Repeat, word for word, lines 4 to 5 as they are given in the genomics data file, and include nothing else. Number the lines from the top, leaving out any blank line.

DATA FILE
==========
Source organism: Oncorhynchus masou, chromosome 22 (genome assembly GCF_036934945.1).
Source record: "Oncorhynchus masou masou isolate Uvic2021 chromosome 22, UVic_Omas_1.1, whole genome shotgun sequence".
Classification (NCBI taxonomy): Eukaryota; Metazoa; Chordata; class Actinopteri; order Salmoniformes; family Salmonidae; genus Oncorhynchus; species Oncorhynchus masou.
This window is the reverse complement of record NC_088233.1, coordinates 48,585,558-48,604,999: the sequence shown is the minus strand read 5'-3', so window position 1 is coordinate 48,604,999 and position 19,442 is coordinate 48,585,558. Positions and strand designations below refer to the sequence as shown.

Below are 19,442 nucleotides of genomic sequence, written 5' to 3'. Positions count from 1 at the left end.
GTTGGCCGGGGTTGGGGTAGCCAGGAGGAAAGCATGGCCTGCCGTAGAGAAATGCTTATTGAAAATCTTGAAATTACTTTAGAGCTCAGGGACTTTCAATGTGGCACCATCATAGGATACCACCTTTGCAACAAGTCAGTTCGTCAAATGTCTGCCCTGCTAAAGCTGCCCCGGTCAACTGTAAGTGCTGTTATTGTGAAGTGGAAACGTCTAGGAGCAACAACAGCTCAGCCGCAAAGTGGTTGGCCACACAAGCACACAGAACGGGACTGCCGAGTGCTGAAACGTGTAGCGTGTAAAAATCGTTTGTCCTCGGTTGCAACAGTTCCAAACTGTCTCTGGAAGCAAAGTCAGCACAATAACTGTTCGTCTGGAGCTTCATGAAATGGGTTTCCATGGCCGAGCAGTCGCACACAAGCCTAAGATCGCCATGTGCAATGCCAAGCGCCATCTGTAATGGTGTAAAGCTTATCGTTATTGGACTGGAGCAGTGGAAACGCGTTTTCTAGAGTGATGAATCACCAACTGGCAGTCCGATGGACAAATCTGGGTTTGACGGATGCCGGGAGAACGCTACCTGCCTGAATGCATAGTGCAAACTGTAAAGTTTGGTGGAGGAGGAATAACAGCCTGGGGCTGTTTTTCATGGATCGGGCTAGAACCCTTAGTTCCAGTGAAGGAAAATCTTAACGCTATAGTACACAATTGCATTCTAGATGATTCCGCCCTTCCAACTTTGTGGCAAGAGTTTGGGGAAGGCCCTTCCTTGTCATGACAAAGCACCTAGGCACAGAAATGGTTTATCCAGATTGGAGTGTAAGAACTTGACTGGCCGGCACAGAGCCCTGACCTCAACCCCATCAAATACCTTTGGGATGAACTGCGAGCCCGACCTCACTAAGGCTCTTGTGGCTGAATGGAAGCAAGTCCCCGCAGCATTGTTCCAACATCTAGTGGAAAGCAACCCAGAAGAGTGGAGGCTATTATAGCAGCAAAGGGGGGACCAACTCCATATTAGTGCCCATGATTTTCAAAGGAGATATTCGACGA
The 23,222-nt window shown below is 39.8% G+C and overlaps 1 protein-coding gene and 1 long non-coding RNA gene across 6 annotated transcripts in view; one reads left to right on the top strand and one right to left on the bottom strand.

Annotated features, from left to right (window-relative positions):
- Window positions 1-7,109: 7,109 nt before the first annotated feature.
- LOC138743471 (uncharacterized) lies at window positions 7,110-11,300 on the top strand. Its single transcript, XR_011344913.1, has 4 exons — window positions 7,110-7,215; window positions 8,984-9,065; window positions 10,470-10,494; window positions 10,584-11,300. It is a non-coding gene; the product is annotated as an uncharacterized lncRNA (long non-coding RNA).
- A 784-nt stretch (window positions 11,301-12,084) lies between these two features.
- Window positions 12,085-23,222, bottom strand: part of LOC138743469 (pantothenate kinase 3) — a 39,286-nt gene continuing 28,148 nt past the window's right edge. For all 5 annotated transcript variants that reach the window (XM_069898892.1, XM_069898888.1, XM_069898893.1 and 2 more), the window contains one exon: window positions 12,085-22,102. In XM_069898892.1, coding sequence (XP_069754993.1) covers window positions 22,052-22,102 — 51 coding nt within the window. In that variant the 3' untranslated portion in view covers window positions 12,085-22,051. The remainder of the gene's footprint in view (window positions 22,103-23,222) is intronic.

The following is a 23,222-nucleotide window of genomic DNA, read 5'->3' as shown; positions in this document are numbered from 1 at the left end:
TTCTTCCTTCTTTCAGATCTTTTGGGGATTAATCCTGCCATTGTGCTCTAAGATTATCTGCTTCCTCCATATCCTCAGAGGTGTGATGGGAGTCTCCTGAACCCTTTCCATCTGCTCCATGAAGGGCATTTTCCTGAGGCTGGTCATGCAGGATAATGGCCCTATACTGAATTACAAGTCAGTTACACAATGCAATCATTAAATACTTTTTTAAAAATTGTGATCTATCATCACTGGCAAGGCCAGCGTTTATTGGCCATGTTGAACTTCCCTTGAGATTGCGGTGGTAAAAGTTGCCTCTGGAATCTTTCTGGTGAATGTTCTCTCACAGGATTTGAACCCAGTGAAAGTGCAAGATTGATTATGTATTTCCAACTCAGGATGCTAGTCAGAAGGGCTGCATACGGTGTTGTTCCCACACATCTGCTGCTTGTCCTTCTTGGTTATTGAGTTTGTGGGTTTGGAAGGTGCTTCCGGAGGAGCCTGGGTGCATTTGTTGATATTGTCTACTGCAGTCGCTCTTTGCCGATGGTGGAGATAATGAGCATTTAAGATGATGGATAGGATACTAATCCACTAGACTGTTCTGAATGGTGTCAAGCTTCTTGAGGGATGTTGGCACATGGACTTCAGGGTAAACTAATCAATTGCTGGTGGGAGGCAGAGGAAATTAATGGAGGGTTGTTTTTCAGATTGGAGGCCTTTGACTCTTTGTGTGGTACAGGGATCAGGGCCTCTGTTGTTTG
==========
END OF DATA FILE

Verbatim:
This window is the reverse complement of record NC_088233.1, coordinates 48,585,558-48,604,999: the sequence shown is the minus strand read 5'-3', so window position 1 is coordinate 48,604,999 and position 19,442 is coordinate 48,585,558. Positions and strand designations below refer to the sequence as shown.

Below are 19,442 nucleotides of genomic sequence, written 5' to 3'. Positions count from 1 at the left end.